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Mol Membr Biol. 2006 Jan-Feb;23(1):111-22.

The involvement of lipid rafts in Alzheimer's disease.

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  • 1Proteolysis Research Group, Institute of Molecular and Cellular Biology, Faculty of Biological Sciences, University of Leeds, UK.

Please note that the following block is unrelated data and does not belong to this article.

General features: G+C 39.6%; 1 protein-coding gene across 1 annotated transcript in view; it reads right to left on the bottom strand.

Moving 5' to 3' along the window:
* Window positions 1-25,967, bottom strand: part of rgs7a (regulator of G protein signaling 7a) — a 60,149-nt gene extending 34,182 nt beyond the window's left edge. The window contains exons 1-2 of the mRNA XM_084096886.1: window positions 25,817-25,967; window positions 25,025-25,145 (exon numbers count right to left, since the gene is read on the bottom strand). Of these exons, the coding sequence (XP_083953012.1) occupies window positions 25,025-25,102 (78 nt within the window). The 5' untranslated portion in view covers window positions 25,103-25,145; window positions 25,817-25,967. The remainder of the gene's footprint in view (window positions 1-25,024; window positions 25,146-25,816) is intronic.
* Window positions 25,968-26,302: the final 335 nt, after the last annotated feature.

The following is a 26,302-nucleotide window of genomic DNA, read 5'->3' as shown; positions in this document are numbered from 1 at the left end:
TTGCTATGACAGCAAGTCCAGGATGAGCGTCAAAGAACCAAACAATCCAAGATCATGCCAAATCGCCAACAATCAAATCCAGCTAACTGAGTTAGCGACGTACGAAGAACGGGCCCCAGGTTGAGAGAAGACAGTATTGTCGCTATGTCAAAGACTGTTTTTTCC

The amyloidogenesis occurring in Alzheimer's disease represents a fundamental membrane-related pathology involving a membrane-bound substrate metabolized by integral membrane proteases (secretases). Thus, the amyloid-beta peptide (Abeta), which accumulates extracellularly as plaques in the brains of Alzheimer's disease patients, is derived by sequential proteolytic cleavage of the integral transmembrane amyloid precursor protein (APP). Beta-Secretase or BACE-1 (beta-site APP cleaving enzyme) is a transmembrane aspartic protease responsible for the first of these cleavage events, generating the soluble APP ectodomain sAPPbeta, and a C-terminal fragment CTFbeta. CTFbeta is subsequently cleaved by the ?gamma-secretase complex, of which presenilin is the catalytic core, to produce Ass. A variety of studies indicate that cholesterol is an important factor in the regulation of Ass production, with high cholesterol levels being linked to increased Ass generation and deposition. However, the mechanism(s) underlying this effect are unclear at present. Recent evidence suggests that amyloidogenic APP processing may preferentially occur in the cholesterol-rich regions of membranes known as lipid rafts, and that changes in cholesterol levels could exert their effects by altering the distribution of APP-cleaving enzymes within the membrane. Rafts may be involved in the aggregation of Ass and also in its clearance by amyloid-degrading enzymes such as plasmin or possibly neprilysin (NEP).

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